Dubberke: So, I think the important thing is to be intentional about it and not just assume that you're going to get alerts. That applies to sirens, it applies to your apps on your cell phone. I would encourage everyone to sign up for Alert Iowa. Most counties in the state of Iowa have access to a system where they can go in for their county, for their state parks, for anywhere that they are, you can sign up for where your family is, you can get alerts and be intentional about that. You asked about vulnerability earlier and I think one vulnerability we have is people still when they go to sleep, if you're depending on your cell phone to alert you but you turn it off or turn the volume down at night, then it's not going to do that functionality. So, just encouraging people to really be intentional about that is very important. Nobody wants to be woken up all the time for things that are maybe not impactful. If you live on the top of the hill maybe flash flooding isn't a big concern. So, you would want to take tornado warnings and other things seriously. And it's easy to lose track and get busy during the end of the week and you check the forecast on Thursday and everything is great, you go camping and then you're out over the weekend and all of a sudden something has changed in three days. So, just that alertness and awareness. We have so much information available and so just use that information to protect yourselves. No one is going to come and tap on your door and hold your hand, so we have to kind of do that for ourselves.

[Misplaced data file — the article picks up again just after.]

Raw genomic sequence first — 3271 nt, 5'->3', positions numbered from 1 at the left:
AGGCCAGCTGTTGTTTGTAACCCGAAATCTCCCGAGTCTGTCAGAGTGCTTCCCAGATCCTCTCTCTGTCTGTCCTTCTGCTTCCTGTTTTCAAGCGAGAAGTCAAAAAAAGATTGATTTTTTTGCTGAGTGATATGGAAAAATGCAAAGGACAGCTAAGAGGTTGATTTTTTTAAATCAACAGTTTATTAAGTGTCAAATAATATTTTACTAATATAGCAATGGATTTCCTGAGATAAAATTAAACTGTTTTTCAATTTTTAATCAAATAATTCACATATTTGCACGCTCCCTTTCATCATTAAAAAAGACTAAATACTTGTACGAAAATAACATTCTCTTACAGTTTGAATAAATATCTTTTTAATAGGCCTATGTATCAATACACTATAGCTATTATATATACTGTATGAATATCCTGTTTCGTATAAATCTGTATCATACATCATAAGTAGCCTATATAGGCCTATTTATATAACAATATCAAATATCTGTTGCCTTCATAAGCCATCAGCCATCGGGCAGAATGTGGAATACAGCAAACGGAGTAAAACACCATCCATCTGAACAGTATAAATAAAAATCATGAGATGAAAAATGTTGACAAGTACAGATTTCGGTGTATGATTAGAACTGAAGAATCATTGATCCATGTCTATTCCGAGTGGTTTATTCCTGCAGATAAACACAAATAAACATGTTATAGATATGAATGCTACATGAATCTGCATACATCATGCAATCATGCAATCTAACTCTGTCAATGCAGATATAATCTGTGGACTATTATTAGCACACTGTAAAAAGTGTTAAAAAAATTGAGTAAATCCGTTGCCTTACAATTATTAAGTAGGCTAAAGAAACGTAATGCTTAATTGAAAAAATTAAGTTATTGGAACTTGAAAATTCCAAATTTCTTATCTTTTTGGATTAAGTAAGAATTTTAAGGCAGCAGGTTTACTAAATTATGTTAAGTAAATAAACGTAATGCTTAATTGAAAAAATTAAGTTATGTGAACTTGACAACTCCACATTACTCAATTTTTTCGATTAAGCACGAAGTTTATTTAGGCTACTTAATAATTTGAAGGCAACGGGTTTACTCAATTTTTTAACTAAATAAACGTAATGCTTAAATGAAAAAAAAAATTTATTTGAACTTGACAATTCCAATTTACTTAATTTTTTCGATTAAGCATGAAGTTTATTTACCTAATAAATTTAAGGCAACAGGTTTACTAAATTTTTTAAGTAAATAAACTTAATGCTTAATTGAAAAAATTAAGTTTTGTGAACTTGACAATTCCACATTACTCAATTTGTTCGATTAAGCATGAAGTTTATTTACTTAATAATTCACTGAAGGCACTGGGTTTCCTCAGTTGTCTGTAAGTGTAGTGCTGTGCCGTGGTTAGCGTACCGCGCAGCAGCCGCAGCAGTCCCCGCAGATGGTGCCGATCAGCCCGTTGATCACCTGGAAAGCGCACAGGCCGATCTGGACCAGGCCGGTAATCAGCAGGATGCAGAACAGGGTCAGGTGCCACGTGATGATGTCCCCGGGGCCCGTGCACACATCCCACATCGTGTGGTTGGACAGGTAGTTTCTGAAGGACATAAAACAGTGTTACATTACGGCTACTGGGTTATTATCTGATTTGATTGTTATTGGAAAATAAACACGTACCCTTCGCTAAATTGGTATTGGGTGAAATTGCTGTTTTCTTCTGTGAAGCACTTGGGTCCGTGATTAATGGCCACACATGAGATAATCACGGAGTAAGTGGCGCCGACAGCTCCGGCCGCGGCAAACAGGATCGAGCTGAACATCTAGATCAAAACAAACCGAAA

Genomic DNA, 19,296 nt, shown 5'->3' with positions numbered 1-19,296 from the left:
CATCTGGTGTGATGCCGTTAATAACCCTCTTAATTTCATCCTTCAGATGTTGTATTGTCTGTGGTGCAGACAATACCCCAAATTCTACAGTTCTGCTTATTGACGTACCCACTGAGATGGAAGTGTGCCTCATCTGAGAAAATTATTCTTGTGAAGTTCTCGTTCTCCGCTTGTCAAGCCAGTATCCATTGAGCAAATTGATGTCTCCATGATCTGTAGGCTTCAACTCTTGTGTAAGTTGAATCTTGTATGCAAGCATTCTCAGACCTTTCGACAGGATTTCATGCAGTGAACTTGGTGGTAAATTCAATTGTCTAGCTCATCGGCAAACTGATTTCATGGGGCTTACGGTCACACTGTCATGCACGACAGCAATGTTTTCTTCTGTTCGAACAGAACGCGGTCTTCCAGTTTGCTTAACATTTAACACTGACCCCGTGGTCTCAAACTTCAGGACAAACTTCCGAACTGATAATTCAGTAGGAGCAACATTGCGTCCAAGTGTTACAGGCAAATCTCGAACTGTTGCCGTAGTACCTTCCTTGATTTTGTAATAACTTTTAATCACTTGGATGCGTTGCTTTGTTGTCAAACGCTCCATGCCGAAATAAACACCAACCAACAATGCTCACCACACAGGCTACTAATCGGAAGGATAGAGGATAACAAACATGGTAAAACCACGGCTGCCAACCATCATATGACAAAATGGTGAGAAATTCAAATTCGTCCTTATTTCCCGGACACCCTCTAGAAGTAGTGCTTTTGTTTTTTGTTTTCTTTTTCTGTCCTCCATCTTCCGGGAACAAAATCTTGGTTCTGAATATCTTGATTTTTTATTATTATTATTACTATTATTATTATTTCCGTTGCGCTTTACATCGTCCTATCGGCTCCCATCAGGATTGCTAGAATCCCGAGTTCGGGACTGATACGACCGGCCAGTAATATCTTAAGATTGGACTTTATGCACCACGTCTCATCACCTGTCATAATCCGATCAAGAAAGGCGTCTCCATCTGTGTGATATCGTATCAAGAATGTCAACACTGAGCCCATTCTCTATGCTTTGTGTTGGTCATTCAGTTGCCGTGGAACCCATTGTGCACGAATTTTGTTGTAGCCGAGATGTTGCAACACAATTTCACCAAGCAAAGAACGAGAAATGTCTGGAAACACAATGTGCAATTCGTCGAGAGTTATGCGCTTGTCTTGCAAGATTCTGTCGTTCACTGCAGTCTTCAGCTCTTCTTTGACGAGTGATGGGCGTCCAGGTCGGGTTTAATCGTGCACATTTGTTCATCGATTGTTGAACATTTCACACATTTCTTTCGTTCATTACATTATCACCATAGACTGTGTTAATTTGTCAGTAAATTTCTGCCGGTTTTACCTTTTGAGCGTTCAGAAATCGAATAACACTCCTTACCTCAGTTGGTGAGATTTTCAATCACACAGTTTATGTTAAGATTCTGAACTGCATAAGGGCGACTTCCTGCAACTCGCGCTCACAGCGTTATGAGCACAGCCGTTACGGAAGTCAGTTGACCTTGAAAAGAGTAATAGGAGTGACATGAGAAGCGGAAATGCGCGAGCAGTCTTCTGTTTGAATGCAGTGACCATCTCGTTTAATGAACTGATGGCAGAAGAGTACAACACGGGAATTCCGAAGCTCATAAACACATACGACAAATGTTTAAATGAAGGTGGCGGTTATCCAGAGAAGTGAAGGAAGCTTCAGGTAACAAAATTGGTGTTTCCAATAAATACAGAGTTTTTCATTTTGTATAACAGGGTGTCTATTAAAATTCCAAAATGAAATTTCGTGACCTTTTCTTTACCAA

Masters: I want to stay with technology here and a brief preamble. So, every morning I host Morning Edition for Iowa Public Radio and as sure as that alarm going off at 4am is going to come, I know that the National Weather Service is going to have my statewide forecast and that's how I kind of structure my breaks and I talk about them. When there's a major weather event whether it be a blizzard or severe thunderstorms I know that there's somebody on that media line that I can call and have them explain it for our listeners. Sometimes Brad, I think I'm talking to you early in the morning. But I'm curious with the rise in artificial intelligence, because that is something that has changed a lot that we're talking a lot about in the news and how that is affecting different professions, is there always going to be somebody there that I can talk to in the morning? Is this going to really impact the way that you do your jobs? Is it doing that now? Brad?